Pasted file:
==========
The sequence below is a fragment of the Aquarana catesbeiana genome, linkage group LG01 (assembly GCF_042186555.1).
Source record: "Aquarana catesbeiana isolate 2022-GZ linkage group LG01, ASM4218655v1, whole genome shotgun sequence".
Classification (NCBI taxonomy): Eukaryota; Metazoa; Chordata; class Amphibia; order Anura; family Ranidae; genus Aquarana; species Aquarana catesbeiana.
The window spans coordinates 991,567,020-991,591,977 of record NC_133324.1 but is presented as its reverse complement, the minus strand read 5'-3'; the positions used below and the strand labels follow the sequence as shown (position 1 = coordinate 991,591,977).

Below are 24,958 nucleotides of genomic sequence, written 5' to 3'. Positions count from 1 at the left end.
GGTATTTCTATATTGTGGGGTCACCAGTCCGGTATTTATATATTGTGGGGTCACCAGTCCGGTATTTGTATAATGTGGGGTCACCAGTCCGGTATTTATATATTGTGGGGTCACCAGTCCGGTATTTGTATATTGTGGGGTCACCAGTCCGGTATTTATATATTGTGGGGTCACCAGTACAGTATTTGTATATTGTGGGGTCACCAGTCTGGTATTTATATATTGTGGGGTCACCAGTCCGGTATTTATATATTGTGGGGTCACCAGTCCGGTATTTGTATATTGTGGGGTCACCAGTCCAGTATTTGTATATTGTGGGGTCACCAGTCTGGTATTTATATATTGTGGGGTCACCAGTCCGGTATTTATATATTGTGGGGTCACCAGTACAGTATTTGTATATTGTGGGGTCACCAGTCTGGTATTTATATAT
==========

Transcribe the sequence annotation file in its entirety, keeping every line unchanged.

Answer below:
The sequence below is a fragment of the Aquarana catesbeiana genome, linkage group LG01 (assembly GCF_042186555.1).
Source record: "Aquarana catesbeiana isolate 2022-GZ linkage group LG01, ASM4218655v1, whole genome shotgun sequence".
Classification (NCBI taxonomy): Eukaryota; Metazoa; Chordata; class Amphibia; order Anura; family Ranidae; genus Aquarana; species Aquarana catesbeiana.
The window spans coordinates 991,567,020-991,591,977 of record NC_133324.1 but is presented as its reverse complement, the minus strand read 5'-3'; the positions used below and the strand labels follow the sequence as shown (position 1 = coordinate 991,591,977).

Below are 24,958 nucleotides of genomic sequence, written 5' to 3'. Positions count from 1 at the left end.
GGTATTTCTATATTGTGGGGTCACCAGTCCGGTATTTATATATTGTGGGGTCACCAGTCCGGTATTTGTATAATGTGGGGTCACCAGTCCGGTATTTATATATTGTGGGGTCACCAGTCCGGTATTTGTATATTGTGGGGTCACCAGTCCGGTATTTATATATTGTGGGGTCACCAGTACAGTATTTGTATATTGTGGGGTCACCAGTCTGGTATTTATATATTGTGGGGTCACCAGTCCGGTATTTATATATTGTGGGGTCACCAGTCCGGTATTTGTATATTGTGGGGTCACCAGTCCAGTATTTGTATATTGTGGGGTCACCAGTCTGGTATTTATATATTGTGGGGTCACCAGTCCGGTATTTATATATTGTGGGGTCACCAGTACAGTATTTGTATATTGTGGGGTCACCAGTCTGGTATTTATATAT